VITALS
Power: 800 hp

Torque: 900 ft lbs
Payload: 1,760 pounds
Range: 314 miles
Towing: 11,000 pounds
Starting Price: $67,500

GMC Hummer EV Edition 1

GMC Hummer EV Edition 1

GMC Hummer EV Edition 1  GMC

Release: Dec. 2021

More than a few eyebrows were raised when rumors started circulating that General Motors was thinking about bringing back the dormant Hummer nameplate as a line of EVs. After all, few vehicles are more symbolic of ‘90s excess and inefficiency as the hulking utility vehicle. A few months later, the old truism about where there’s smoke there’s fire was again confirmed when the automaker announced it was reviving the model as a zero-emission bruiser. While the reborn vehicle may be exponentially more efficient than its predecessors, it can still do everything they could and, actually, a whole lot more. In fact, the GMC Hummer EV may gave birth to a new class of pickup—the supertruck. The sold-out first edition of the brand’s electric vehicle is powered by a tri-motor—one motor on the front axle, two on the rear—drive unit that can spit out a hair-raising 1,000 hp and 1,000 ft lbs of torque. This allows it to carry a 1,300-pound payload and tow 7,500 pounds. How’s that for a comeback? Despite all its strength, the EV can still travel 329 miles on a single charge and has some nifty new features such as Crab Mode that allows it to drive diagonally. Starting at $112,595, it’s not priced like your average truck, but then again, the Hummer was never meant to be normal.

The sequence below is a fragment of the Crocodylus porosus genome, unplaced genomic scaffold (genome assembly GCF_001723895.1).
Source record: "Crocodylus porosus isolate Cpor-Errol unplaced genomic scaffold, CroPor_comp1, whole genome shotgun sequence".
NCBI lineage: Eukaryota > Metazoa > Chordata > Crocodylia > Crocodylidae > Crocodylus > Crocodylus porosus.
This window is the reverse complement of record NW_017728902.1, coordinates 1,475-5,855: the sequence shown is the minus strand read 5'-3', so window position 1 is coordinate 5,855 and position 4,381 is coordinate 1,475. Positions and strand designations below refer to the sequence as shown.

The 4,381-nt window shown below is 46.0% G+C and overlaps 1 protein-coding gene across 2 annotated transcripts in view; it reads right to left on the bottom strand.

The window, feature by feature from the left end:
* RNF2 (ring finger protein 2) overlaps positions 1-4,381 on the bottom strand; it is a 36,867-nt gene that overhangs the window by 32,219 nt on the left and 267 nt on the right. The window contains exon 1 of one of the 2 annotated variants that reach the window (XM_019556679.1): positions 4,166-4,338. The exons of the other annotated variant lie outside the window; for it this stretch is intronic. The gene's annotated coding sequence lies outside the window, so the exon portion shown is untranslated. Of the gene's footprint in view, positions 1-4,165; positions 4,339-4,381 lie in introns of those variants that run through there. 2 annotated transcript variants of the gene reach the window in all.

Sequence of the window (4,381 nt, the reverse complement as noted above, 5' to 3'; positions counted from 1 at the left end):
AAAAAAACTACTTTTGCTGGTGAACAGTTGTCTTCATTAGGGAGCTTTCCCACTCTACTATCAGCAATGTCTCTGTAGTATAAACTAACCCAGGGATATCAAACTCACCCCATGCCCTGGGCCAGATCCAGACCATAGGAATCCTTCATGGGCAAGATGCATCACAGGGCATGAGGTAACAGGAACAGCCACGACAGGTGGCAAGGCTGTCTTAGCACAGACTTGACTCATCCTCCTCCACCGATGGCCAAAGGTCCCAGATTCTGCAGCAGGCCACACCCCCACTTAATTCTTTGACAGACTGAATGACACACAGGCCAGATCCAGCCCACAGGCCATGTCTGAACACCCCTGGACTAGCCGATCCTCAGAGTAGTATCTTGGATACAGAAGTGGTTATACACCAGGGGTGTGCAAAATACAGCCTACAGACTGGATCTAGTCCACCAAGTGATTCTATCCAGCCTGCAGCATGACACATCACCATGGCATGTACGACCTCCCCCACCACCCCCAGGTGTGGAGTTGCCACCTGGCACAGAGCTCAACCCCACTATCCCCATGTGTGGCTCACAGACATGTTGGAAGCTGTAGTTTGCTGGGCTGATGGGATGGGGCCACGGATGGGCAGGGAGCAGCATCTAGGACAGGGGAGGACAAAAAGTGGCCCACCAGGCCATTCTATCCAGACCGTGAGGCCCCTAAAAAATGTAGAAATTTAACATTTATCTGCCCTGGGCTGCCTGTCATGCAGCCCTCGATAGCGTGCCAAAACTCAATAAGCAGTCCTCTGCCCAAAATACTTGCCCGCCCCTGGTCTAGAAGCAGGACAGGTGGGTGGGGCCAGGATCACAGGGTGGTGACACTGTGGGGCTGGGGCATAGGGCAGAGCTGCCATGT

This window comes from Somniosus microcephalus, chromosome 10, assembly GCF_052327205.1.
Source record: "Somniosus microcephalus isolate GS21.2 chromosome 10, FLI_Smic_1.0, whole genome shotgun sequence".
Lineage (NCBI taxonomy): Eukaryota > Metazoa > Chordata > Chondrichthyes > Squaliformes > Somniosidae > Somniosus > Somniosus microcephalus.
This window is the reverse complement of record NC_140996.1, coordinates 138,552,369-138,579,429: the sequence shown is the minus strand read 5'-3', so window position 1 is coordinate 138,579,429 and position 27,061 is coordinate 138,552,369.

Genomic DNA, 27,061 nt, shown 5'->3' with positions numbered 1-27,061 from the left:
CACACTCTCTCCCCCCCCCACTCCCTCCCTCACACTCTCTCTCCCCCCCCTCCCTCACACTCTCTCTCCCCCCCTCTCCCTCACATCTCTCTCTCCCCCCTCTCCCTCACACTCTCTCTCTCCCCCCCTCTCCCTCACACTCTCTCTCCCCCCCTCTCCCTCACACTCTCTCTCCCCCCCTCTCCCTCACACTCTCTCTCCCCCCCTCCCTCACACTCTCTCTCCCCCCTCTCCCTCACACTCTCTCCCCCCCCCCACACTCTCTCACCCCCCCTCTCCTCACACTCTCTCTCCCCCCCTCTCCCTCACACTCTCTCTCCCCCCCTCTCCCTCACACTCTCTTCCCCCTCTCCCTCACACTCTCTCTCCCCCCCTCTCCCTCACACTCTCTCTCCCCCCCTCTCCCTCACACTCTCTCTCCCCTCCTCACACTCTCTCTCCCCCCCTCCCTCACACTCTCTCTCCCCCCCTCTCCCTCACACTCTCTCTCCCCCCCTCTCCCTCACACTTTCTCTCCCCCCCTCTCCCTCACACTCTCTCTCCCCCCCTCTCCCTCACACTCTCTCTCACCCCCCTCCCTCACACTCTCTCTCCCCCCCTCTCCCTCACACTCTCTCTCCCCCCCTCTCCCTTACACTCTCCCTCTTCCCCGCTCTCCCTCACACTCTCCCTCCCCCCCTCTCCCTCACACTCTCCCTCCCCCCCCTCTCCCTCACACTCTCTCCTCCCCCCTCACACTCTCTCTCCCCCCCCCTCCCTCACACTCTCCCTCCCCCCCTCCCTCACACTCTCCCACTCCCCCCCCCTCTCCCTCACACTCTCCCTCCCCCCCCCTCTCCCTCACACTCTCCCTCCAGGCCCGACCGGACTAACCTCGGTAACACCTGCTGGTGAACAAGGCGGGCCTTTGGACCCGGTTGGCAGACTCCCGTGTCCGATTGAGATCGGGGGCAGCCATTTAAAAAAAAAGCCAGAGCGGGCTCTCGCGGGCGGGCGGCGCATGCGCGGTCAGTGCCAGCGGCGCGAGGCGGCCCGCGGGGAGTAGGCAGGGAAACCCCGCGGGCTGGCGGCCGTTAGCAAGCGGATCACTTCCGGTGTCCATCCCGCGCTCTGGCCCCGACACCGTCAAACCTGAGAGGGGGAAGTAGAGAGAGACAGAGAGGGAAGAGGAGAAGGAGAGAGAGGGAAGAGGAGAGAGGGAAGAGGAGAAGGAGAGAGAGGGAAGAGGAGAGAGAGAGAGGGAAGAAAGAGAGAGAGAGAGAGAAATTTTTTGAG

VITALS
Power: 1,000 hp

Torque: 1,000+ ft lbs (estimate)
Payload: 1,300 pounds
Range: 329 miles
Towing: 7,500 pounds
Starting Price: $112,595

Ford F-150 Lightning

F-150 Lightning

F-150 Lightning  Ford

Release: Spring 2022